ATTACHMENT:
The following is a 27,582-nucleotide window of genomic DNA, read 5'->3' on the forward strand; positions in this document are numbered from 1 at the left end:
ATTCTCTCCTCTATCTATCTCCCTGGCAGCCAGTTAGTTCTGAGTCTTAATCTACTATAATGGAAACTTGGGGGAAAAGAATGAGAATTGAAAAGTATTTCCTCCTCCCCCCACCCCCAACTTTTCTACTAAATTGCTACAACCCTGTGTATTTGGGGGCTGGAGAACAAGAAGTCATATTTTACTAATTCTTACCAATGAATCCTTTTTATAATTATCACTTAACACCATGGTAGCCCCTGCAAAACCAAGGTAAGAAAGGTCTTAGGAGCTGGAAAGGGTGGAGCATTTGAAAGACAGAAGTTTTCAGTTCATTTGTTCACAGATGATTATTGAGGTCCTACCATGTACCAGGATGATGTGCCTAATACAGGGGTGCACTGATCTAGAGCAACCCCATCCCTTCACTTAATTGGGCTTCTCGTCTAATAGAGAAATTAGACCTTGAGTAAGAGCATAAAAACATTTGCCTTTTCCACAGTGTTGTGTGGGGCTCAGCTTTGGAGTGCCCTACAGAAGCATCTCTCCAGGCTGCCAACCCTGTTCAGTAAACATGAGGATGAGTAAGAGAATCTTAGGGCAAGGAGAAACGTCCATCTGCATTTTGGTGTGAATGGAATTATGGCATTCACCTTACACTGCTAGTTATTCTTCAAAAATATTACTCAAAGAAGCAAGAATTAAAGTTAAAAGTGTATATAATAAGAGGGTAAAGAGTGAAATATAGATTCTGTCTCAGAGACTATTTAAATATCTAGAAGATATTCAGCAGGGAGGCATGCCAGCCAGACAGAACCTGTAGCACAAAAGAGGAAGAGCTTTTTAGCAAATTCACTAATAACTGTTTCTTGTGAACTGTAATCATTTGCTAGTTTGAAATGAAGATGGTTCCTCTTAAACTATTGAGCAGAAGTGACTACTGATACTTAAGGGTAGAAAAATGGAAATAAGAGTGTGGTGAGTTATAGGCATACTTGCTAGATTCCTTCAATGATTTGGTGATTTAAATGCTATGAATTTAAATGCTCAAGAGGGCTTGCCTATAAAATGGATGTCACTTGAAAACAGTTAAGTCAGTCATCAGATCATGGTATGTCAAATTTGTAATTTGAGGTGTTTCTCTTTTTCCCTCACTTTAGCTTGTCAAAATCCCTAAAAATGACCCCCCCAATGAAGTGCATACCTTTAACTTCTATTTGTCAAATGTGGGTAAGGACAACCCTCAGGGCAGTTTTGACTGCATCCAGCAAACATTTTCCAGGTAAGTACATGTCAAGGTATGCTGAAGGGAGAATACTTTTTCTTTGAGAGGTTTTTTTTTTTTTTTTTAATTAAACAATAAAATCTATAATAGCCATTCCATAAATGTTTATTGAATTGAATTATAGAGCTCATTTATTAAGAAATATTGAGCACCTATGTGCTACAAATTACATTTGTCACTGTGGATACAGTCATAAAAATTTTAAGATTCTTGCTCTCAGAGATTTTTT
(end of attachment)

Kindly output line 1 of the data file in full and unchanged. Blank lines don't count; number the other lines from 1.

The following is a 27,582-nucleotide window of genomic DNA, read 5'->3' on the forward strand; positions in this document are numbered from 1 at the left end: